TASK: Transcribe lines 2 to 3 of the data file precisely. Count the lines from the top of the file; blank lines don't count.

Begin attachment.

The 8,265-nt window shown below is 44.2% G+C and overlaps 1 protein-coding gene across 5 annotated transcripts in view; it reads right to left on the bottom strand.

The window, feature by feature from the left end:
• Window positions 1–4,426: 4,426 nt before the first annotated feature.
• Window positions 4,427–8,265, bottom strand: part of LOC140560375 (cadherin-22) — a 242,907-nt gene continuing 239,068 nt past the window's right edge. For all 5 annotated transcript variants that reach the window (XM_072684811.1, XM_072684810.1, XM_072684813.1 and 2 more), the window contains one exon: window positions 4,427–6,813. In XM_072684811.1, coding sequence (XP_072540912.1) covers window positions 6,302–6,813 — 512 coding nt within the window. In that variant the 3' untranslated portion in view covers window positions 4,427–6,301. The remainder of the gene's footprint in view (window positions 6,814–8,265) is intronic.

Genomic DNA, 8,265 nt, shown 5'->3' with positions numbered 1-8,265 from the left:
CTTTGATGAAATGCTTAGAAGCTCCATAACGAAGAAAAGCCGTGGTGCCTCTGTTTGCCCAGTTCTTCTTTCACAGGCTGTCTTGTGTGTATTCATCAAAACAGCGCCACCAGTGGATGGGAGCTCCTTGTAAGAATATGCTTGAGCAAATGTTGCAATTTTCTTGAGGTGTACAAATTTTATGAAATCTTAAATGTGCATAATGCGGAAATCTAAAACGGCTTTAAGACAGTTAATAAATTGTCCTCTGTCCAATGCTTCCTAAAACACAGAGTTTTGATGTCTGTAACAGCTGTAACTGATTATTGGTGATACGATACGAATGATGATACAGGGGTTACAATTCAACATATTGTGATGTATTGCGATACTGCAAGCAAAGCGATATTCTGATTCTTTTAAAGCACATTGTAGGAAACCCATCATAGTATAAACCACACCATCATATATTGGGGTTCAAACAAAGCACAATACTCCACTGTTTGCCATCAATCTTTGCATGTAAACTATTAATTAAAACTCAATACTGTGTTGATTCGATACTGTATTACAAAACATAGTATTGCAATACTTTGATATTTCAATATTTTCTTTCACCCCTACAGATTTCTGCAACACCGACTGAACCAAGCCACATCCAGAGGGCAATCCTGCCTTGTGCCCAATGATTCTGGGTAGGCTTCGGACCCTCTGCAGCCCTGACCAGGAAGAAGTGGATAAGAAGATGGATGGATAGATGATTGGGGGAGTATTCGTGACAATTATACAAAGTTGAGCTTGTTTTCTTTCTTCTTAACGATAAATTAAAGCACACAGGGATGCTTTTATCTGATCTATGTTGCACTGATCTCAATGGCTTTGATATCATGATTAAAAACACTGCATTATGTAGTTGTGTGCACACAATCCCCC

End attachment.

The window, feature by feature from the left end:
• Window positions 1–4,426: 4,426 nt before the first annotated feature.